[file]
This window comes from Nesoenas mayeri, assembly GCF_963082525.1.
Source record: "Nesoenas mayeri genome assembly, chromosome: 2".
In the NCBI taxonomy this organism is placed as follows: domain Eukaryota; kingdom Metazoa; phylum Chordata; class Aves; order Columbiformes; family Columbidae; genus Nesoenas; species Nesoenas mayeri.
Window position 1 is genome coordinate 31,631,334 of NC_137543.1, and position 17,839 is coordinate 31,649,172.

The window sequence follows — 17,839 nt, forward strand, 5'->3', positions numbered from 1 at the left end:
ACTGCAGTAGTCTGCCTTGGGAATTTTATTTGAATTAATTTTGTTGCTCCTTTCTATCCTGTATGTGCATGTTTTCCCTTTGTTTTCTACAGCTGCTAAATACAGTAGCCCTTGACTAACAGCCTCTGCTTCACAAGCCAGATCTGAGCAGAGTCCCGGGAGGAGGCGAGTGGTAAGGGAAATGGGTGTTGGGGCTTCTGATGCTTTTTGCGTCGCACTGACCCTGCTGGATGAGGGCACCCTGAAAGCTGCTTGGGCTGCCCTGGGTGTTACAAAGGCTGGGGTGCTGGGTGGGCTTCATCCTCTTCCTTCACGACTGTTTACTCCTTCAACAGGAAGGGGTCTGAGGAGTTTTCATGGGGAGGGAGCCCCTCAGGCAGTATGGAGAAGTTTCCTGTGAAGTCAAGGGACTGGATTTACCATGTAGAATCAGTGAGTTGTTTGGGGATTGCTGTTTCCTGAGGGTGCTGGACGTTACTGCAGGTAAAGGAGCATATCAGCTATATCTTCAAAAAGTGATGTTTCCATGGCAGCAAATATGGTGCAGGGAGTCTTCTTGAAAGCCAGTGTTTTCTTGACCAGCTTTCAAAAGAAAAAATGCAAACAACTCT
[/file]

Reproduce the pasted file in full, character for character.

This window comes from Nesoenas mayeri, assembly GCF_963082525.1.
Source record: "Nesoenas mayeri genome assembly, chromosome: 2".
In the NCBI taxonomy this organism is placed as follows: domain Eukaryota; kingdom Metazoa; phylum Chordata; class Aves; order Columbiformes; family Columbidae; genus Nesoenas; species Nesoenas mayeri.
Window position 1 is genome coordinate 31,631,334 of NC_137543.1, and position 17,839 is coordinate 31,649,172.

The window sequence follows — 17,839 nt, forward strand, 5'->3', positions numbered from 1 at the left end:
ACTGCAGTAGTCTGCCTTGGGAATTTTATTTGAATTAATTTTGTTGCTCCTTTCTATCCTGTATGTGCATGTTTTCCCTTTGTTTTCTACAGCTGCTAAATACAGTAGCCCTTGACTAACAGCCTCTGCTTCACAAGCCAGATCTGAGCAGAGTCCCGGGAGGAGGCGAGTGGTAAGGGAAATGGGTGTTGGGGCTTCTGATGCTTTTTGCGTCGCACTGACCCTGCTGGATGAGGGCACCCTGAAAGCTGCTTGGGCTGCCCTGGGTGTTACAAAGGCTGGGGTGCTGGGTGGGCTTCATCCTCTTCCTTCACGACTGTTTACTCCTTCAACAGGAAGGGGTCTGAGGAGTTTTCATGGGGAGGGAGCCCCTCAGGCAGTATGGAGAAGTTTCCTGTGAAGTCAAGGGACTGGATTTACCATGTAGAATCAGTGAGTTGTTTGGGGATTGCTGTTTCCTGAGGGTGCTGGACGTTACTGCAGGTAAAGGAGCATATCAGCTATATCTTCAAAAAGTGATGTTTCCATGGCAGCAAATATGGTGCAGGGAGTCTTCTTGAAAGCCAGTGTTTTCTTGACCAGCTTTCAAAAGAAAAAATGCAAACAACTCT